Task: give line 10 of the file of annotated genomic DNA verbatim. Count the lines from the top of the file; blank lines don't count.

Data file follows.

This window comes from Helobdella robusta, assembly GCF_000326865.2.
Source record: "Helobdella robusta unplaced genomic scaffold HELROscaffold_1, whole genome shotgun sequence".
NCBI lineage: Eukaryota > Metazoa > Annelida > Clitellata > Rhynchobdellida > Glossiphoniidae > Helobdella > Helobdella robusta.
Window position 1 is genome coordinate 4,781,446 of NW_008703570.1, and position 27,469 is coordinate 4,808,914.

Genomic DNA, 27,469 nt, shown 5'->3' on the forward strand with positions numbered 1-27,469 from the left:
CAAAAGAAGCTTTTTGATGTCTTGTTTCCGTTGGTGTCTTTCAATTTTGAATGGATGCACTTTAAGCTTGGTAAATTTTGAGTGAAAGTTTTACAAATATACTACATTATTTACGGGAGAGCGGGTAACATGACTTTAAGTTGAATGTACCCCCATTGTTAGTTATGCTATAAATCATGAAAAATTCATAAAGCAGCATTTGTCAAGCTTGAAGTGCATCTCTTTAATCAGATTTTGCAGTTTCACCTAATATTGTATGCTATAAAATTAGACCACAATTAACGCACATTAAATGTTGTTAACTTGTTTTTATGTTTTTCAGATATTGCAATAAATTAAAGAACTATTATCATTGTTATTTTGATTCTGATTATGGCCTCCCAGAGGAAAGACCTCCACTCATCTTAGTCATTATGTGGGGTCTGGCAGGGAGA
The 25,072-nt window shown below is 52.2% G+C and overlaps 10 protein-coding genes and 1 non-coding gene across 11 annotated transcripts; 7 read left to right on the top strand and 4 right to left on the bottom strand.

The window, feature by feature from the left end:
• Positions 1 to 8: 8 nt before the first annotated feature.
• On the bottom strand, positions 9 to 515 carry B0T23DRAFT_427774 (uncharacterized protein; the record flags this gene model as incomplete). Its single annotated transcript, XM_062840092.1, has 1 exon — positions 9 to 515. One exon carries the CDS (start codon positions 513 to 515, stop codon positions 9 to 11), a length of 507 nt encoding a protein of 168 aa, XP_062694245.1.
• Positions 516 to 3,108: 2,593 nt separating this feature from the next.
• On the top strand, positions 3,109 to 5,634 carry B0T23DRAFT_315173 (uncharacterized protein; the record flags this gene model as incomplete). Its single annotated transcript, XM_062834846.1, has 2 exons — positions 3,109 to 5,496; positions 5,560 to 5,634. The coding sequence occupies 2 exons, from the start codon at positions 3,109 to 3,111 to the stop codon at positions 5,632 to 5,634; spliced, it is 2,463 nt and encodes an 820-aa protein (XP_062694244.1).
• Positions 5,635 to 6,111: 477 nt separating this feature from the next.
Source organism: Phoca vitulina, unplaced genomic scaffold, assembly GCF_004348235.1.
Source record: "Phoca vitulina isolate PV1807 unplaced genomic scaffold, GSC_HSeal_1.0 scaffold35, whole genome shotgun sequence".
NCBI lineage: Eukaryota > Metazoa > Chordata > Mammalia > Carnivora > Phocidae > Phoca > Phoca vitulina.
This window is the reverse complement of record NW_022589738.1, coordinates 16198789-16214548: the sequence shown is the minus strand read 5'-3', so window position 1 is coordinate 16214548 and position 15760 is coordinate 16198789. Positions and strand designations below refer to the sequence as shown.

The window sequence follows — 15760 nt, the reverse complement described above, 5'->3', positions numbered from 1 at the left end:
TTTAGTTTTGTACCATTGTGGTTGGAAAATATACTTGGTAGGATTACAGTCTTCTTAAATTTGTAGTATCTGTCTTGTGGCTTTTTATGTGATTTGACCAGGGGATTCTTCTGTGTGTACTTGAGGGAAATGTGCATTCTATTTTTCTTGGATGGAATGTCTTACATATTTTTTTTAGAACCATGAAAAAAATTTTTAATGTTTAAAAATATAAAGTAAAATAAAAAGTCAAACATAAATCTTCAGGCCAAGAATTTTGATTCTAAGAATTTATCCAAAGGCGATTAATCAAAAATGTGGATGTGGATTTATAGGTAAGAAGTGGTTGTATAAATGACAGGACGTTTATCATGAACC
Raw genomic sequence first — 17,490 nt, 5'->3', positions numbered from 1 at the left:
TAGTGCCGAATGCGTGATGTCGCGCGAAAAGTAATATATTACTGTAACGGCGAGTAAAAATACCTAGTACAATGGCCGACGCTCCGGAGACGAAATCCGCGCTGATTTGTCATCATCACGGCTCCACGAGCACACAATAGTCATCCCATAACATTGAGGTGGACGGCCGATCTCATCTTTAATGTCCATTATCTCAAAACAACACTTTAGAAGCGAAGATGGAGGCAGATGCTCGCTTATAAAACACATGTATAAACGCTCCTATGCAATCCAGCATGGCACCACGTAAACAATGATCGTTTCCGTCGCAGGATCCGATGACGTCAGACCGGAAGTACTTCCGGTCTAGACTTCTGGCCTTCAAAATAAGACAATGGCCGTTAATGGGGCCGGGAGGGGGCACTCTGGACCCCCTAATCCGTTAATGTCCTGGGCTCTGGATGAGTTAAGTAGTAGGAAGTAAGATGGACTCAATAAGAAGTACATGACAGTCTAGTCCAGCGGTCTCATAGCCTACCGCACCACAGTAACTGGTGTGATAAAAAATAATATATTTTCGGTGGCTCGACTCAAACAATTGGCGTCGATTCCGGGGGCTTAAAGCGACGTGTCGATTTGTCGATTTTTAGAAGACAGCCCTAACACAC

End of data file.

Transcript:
• On the bottom strand, positions 9 to 515 carry B0T23DRAFT_427774 (uncharacterized protein; the record flags this gene model as incomplete). Its single annotated transcript, XM_062840092.1, has 1 exon — positions 9 to 515. One exon carries the CDS (start codon positions 513 to 515, stop codon positions 9 to 11), a length of 507 nt encoding a protein of 168 aa, XP_062694245.1.